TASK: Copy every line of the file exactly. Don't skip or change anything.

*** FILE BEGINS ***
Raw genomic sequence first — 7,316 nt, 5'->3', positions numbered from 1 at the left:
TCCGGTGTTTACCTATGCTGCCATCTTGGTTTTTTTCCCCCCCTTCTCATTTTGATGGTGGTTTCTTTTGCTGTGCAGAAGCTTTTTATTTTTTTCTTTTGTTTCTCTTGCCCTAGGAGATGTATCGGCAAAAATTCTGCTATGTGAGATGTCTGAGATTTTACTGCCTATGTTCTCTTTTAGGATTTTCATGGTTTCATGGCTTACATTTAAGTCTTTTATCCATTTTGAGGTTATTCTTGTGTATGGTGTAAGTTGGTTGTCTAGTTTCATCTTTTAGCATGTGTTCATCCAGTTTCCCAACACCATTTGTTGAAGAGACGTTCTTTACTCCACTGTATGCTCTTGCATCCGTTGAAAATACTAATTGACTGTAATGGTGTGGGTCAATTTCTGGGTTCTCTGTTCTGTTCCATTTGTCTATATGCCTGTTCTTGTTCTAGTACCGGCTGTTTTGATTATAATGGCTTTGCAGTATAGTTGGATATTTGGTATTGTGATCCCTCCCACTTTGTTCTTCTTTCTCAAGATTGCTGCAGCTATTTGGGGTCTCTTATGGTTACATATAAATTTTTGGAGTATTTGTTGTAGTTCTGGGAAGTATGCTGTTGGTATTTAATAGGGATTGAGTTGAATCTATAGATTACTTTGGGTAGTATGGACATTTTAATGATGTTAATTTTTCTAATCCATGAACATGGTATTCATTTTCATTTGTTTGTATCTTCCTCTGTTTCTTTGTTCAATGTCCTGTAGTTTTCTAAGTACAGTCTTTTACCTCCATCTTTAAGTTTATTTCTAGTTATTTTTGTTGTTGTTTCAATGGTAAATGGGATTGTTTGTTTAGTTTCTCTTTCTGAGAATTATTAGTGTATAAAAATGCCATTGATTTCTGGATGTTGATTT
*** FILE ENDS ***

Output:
Raw genomic sequence first — 7,316 nt, 5'->3', positions numbered from 1 at the left:
TCCGGTGTTTACCTATGCTGCCATCTTGGTTTTTTTCCCCCCCTTCTCATTTTGATGGTGGTTTCTTTTGCTGTGCAGAAGCTTTTTATTTTTTTCTTTTGTTTCTCTTGCCCTAGGAGATGTATCGGCAAAAATTCTGCTATGTGAGATGTCTGAGATTTTACTGCCTATGTTCTCTTTTAGGATTTTCATGGTTTCATGGCTTACATTTAAGTCTTTTATCCATTTTGAGGTTATTCTTGTGTATGGTGTAAGTTGGTTGTCTAGTTTCATCTTTTAGCATGTGTTCATCCAGTTTCCCAACACCATTTGTTGAAGAGACGTTCTTTACTCCACTGTATGCTCTTGCATCCGTTGAAAATACTAATTGACTGTAATGGTGTGGGTCAATTTCTGGGTTCTCTGTTCTGTTCCATTTGTCTATATGCCTGTTCTTGTTCTAGTACCGGCTGTTTTGATTATAATGGCTTTGCAGTATAGTTGGATATTTGGTATTGTGATCCCTCCCACTTTGTTCTTCTTTCTCAAGATTGCTGCAGCTATTTGGGGTCTCTTATGGTTACATATAAATTTTTGGAGTATTTGTTGTAGTTCTGGGAAGTATGCTGTTGGTATTTAATAGGGATTGAGTTGAATCTATAGATTACTTTGGGTAGTATGGACATTTTAATGATGTTAATTTTTCTAATCCATGAACATGGTATTCATTTTCATTTGTTTGTATCTTCCTCTGTTTCTTTGTTCAATGTCCTGTAGTTTTCTAAGTACAGTCTTTTACCTCCATCTTTAAGTTTATTTCTAGTTATTTTTGTTGTTGTTTCAATGGTAAATGGGATTGTTTGTTTAGTTTCTCTTTCTGAGAATTATTAGTGTATAAAAATGCCATTGATTTCTGGATGTTGATTT